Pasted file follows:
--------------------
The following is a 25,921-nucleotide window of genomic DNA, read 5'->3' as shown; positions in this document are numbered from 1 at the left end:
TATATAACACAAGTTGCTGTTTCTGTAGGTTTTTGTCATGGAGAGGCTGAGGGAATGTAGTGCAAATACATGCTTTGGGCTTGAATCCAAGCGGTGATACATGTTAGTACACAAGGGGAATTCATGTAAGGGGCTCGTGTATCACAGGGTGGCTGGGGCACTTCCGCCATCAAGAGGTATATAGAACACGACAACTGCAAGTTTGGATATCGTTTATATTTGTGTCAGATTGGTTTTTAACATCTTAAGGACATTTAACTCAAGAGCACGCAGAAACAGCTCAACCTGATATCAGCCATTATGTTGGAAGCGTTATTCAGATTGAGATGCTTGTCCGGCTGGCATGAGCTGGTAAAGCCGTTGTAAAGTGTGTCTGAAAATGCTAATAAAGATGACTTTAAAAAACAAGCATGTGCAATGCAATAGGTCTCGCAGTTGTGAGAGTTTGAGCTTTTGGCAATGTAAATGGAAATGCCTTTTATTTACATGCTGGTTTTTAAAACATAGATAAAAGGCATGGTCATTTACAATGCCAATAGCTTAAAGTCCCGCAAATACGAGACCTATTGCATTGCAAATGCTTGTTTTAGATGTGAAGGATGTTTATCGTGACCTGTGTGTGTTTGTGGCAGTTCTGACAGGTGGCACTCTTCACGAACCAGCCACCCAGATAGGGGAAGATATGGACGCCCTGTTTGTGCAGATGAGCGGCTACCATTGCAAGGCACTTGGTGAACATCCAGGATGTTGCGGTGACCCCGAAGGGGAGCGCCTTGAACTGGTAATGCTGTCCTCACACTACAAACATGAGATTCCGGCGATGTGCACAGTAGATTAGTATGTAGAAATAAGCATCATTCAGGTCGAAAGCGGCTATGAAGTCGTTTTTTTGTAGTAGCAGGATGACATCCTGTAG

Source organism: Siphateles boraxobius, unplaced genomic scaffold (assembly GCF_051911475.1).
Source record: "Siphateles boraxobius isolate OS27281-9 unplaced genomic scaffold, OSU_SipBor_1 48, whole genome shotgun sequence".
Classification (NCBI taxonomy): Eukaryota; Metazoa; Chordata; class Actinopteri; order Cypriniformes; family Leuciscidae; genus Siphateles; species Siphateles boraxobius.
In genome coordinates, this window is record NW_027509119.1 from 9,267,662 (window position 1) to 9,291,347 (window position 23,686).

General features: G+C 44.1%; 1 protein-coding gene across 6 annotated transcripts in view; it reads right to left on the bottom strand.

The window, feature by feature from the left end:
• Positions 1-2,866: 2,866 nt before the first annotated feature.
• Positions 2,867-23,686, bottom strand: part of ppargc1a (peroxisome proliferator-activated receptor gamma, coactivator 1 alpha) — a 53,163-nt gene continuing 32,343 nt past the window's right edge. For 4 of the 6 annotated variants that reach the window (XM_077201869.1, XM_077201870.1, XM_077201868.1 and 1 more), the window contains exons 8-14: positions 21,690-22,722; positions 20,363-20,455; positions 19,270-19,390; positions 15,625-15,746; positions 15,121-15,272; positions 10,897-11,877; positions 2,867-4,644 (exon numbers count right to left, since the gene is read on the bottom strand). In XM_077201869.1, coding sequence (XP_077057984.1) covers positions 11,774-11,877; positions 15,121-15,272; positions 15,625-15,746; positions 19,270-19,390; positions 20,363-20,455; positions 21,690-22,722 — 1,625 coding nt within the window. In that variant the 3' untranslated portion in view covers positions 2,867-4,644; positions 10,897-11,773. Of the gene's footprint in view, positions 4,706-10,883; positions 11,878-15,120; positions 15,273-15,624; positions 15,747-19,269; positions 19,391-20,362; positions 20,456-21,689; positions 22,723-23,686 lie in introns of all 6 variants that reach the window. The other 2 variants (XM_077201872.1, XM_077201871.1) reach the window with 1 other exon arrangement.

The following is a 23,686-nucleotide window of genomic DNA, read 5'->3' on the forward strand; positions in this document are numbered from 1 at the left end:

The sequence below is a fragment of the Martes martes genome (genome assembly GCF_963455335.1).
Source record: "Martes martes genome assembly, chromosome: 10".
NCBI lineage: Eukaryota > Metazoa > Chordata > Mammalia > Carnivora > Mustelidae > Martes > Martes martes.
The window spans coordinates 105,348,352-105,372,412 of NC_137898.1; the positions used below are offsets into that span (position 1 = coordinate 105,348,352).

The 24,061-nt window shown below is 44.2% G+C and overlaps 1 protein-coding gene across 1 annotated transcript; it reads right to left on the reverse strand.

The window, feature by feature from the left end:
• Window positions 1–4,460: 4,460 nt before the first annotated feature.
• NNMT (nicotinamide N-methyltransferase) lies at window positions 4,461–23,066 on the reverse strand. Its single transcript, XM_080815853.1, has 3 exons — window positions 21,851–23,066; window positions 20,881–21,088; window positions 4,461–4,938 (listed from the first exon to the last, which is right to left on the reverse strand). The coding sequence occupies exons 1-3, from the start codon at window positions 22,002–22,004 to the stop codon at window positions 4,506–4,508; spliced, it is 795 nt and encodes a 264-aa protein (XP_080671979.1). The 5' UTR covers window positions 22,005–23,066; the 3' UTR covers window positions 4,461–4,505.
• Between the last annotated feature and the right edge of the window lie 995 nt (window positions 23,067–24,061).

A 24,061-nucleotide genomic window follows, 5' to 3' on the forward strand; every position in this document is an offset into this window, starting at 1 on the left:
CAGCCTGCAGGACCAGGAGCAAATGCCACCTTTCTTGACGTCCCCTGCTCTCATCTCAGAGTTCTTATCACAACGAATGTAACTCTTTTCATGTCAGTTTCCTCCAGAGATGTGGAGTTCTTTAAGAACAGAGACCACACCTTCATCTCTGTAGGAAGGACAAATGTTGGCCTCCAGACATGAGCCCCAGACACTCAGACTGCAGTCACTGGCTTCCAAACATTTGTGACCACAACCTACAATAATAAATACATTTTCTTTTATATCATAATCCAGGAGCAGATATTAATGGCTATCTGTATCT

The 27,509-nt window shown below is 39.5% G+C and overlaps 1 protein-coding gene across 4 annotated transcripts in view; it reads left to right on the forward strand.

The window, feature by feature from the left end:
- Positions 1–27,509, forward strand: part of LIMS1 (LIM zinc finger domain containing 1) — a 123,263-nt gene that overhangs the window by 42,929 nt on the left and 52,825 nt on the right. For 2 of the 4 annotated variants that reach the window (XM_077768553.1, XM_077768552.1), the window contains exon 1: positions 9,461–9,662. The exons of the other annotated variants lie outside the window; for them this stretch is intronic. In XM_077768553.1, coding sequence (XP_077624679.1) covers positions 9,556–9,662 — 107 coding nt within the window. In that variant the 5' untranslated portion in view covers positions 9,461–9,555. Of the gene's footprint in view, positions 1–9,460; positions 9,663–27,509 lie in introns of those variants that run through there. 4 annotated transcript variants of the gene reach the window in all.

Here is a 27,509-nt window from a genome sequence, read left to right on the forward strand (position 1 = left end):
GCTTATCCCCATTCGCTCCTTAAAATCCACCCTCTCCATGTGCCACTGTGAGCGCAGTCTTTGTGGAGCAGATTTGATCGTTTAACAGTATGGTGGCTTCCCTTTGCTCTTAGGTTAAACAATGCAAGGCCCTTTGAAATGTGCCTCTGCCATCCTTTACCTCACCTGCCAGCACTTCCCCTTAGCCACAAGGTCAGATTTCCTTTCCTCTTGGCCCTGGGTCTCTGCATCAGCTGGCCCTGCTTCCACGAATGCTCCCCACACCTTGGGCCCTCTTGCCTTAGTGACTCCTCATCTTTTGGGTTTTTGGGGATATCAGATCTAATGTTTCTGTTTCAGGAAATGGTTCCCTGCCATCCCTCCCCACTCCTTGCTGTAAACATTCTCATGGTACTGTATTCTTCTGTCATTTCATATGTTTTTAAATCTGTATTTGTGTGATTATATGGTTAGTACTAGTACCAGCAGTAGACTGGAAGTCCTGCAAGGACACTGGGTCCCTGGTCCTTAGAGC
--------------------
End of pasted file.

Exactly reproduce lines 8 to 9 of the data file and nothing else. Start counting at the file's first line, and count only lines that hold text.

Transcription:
The window, feature by feature from the left end:
• Positions 1-2,866: 2,866 nt before the first annotated feature.